Rewatching Game Two I started to wonder what the outcome of the series would be if it was decided in a ‘penalty shoot out’ – five one-on-one battles, score or miss, football-style. I would put good money on it going to sudden death after reaching 5 – 5. Satoransky is probably Barca’s best isolation defender, but Llull put him on his heels multiple times. This hypothetical scenario might be the best use for Jeffery Taylor – he’s a toolsy individual stopper but still completely lost when defending in a team context.

Taylor was given the job of checking Satoransky, given the nod to start the series in a lineup with Llull, Rudy or Carroll. The first play of Game One, the Czech handed the ball off, crossed to the opposite wing and cut backdoor behind a ball-watching Taylor. The latter took 11 minutes of court time to rack up his five fouls, and if he at least made Satoransky work a little harder over the course of four games, it wasn’t a tactic that really worked – not the first time this season either. Taylor showed again that while he put in the effort, he doesn’t have the awareness or innate sense of positioning to be a plus defender.

On the flipside of the coin, Gustavo Ayon absolutely busted his behind on defense, and came up with two huge plays towards the climax of Game Four that spared the prospect of going back to Catalunya for the decider. He has always been a dropback defender in pick and roll, and his lack of explosiveness in challenging shots at the rim was exploited ruthlessly in Euroleague, none more so than in the playoffs. But here he lept up to deny a lob perfectly late in the fourth quarter and then again stuffed Tomic at the rim as Barca tried to mount a remontada.

Pascual goes down with the ship

Pascual looked like he had run out of ideas by the end of the series, going down with the Good Ship Zone Defense just as he had in the Euroleague series with Lokomotiv Kuban. Although initially Madrid may have been hesitant in probing its weaknesses, it was no match for Sergio Rodriguez. Pull up three, drive and dish to Reyes for a three point play then another pull up, he figured it out and held his opponents at arms’ length.

The zone made sense as a throw of the dice – throughout the series Pascual’s team struggled to keep up with Madrid guards – Jaycee Carroll in particular – curling round elbow screens. They often had to switch off the ball which led to a mismatch for the screener – a big, often Reyes – inside. Madrid exploited that frequently. The zone, a kind of matchup 2-3, was not even as successful as it once was – one screen was enough to get  a switch, a mismatch and a score.

The play below shows in microcosm the problems Barça had with Carroll’s gravity as a shooter when they tried to chase round the screen rather than switch. Three man go to the ball, Samuels and Doellman fail to rotate quickly enough, Hernangomez has a layup.

Justin Doellman has been in the spotlight lately for an embarrassing passport mishap, but the inconsistencies in his game were highlighted in the finals. In Barça’s Game One win, he buried 6-of-8 from three point range, then went 0-for-7 over the remainder.

Doellman’s series probably sums up his Barça career. He’s a very good shooter, a cerebral,  capable passer, but struggles when made to move on defense and doesn’t assert himself enough. It’s not that his shooting is streaky, but his ability to influence the game wavers a little too much for a starting power forward on a team that hopes to be the best in Europe. His future must be uncertain now – remaining in an import slot significantly narrows their options for retooling.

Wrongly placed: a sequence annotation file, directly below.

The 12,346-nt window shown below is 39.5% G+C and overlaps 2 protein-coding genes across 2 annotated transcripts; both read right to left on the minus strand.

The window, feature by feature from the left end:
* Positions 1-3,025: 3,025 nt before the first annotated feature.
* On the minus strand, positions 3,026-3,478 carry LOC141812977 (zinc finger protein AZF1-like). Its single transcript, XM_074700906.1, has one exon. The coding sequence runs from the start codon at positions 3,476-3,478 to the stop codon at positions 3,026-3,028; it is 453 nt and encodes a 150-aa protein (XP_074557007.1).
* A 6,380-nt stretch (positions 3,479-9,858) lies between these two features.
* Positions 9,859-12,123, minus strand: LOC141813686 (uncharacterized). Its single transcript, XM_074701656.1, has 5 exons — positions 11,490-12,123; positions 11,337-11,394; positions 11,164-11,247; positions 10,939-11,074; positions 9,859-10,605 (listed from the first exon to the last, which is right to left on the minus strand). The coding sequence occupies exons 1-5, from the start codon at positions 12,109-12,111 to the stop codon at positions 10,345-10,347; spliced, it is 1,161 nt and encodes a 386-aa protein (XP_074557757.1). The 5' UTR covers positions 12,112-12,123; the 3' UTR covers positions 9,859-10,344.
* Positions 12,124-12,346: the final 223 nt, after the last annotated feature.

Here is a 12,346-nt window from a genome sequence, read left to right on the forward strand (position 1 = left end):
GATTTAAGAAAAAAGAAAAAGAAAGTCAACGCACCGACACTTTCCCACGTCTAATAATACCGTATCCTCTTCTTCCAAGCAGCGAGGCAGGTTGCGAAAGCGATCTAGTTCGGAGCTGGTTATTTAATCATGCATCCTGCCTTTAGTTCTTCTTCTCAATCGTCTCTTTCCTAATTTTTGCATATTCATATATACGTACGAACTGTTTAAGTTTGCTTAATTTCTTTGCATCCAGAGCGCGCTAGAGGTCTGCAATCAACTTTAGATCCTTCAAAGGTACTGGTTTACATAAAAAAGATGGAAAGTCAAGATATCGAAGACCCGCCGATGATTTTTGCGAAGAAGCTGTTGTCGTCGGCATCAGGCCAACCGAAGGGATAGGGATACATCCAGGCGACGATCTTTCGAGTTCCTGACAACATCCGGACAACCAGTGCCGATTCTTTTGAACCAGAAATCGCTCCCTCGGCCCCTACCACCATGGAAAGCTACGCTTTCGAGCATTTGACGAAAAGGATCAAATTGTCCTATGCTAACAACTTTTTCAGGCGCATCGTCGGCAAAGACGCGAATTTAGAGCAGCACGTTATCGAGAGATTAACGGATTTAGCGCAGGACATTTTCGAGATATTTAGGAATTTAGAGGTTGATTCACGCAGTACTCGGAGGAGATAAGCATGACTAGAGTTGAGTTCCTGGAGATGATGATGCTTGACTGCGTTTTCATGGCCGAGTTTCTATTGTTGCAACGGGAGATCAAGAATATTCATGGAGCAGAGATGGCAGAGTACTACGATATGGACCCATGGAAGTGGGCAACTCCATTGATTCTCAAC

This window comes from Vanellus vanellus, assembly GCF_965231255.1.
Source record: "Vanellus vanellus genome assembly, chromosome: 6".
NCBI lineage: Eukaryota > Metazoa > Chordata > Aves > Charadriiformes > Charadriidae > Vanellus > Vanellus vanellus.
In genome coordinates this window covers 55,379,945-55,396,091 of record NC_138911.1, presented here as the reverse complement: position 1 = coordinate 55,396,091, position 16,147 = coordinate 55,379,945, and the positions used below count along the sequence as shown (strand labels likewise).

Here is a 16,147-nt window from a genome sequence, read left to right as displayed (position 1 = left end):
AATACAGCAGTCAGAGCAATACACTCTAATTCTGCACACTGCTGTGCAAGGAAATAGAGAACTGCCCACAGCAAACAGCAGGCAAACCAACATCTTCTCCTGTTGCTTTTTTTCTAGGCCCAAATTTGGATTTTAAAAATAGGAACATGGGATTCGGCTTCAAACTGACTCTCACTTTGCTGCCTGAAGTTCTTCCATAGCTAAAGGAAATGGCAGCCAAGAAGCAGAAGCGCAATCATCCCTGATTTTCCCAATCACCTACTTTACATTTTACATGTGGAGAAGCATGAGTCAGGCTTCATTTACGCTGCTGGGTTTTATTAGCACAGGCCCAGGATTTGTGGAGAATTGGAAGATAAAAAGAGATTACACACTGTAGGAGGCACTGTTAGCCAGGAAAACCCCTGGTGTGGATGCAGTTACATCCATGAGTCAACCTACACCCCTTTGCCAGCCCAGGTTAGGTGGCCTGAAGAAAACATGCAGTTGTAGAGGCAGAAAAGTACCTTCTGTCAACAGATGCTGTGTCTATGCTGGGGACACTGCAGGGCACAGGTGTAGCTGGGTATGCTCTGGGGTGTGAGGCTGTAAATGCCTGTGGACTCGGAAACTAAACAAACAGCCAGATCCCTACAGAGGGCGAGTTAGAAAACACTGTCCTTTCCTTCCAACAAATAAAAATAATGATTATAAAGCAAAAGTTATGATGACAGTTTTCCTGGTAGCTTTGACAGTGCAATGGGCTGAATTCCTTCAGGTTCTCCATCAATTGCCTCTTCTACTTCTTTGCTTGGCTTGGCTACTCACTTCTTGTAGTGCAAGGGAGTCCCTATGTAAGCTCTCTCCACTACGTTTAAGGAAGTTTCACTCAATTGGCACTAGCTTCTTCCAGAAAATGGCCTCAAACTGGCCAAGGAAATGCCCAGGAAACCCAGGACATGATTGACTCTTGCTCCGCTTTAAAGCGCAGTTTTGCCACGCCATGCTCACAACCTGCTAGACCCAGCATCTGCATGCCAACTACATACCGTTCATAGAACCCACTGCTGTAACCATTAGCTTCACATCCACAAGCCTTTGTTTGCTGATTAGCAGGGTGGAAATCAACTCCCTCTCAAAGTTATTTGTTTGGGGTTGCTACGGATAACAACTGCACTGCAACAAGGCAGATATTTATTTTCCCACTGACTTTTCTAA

That shaky grip on the ability to enforce their will is replicated throughout the roster, and might be the final word on the end of Pascual’s tenure. Even though Game One turned on the final play, Barça looked strong throughout – Tomic on the short roll picking holes in Madrid’s rotations with laser precision and delicious invention; Satoransky beating the press, Doellman bombing from deep. When this team is hitting threes and getting to the line, surprise surprise, it looks great. But it just didn’t last, and there were too many non-factors in the backcourt.

Pau Ribas was supposed to be the marquee signing of the summer, but he was underused as Pascual refused to let go of Navarro and Oleson, even Arroyo. The stubborn commitment to ‘his guys’ is probably great for motivation, and every indication is that his players love him. But there must be a point at which the team makes a clean break with the past. It looks like that has just begun.

Rob Scott / @robscott33

PODCAST: ACB Playoffs – Barça, Baskonia and Bonus Biyombo

Euroleague is done and dusted, but across the continent domestic playoffs are either under way or about to tip off. Spain’s ACB is still undoubtedly the most interesting league in Europe, and the post-season starts on Thursday.

We hit up our good friend Austin Green of LosCrossovers.com who has been based in Sevilla this season for the lowdown on everything Español.

01:25 – Raul Lopez retirement tribute and Fuenlabrada miracle (see video below)

12:15 – FC Barcelona vs Montaki Fuenlabrada

19:25 – Laboral Kutxa Baskonia vs Herbalife Gran Canaria

34:30 – Real Madrid vs UCAM Murcia

43:17 -Valencia vs Unicaja Malaga

Stick around after the series breakdowns for Bonus Biyombo.

Here’s that wonderful video we talked about, capturing how the final day unfolded for Montakit Fuenlabrada and how they discovered that they were playoff bound.

and the ‘oración’ from Joan Sastre that set it all off

Follow Rob Scott and Austin Green on Twitter, and you can check out our full SoundCloud stream and download the podcast on iTunes.

Redemption: Victory for Khryapa and Milos as CSKA Buries The Past